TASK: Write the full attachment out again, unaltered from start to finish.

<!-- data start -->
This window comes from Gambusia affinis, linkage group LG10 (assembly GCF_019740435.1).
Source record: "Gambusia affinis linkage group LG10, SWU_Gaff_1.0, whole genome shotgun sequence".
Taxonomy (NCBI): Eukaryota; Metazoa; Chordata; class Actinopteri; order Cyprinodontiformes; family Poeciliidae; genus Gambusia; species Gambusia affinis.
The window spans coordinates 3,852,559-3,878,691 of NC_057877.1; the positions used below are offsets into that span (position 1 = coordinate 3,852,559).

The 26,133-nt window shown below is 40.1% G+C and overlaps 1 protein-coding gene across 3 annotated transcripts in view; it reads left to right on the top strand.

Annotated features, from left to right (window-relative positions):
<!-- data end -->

This window comes from Gambusia affinis, linkage group LG10 (assembly GCF_019740435.1).
Source record: "Gambusia affinis linkage group LG10, SWU_Gaff_1.0, whole genome shotgun sequence".
Taxonomy (NCBI): Eukaryota; Metazoa; Chordata; class Actinopteri; order Cyprinodontiformes; family Poeciliidae; genus Gambusia; species Gambusia affinis.
The window spans coordinates 3,852,559-3,878,691 of NC_057877.1; the positions used below are offsets into that span (position 1 = coordinate 3,852,559).

The 26,133-nt window shown below is 40.1% G+C and overlaps 1 protein-coding gene across 3 annotated transcripts in view; it reads left to right on the top strand.

Annotated features, from left to right (window-relative positions):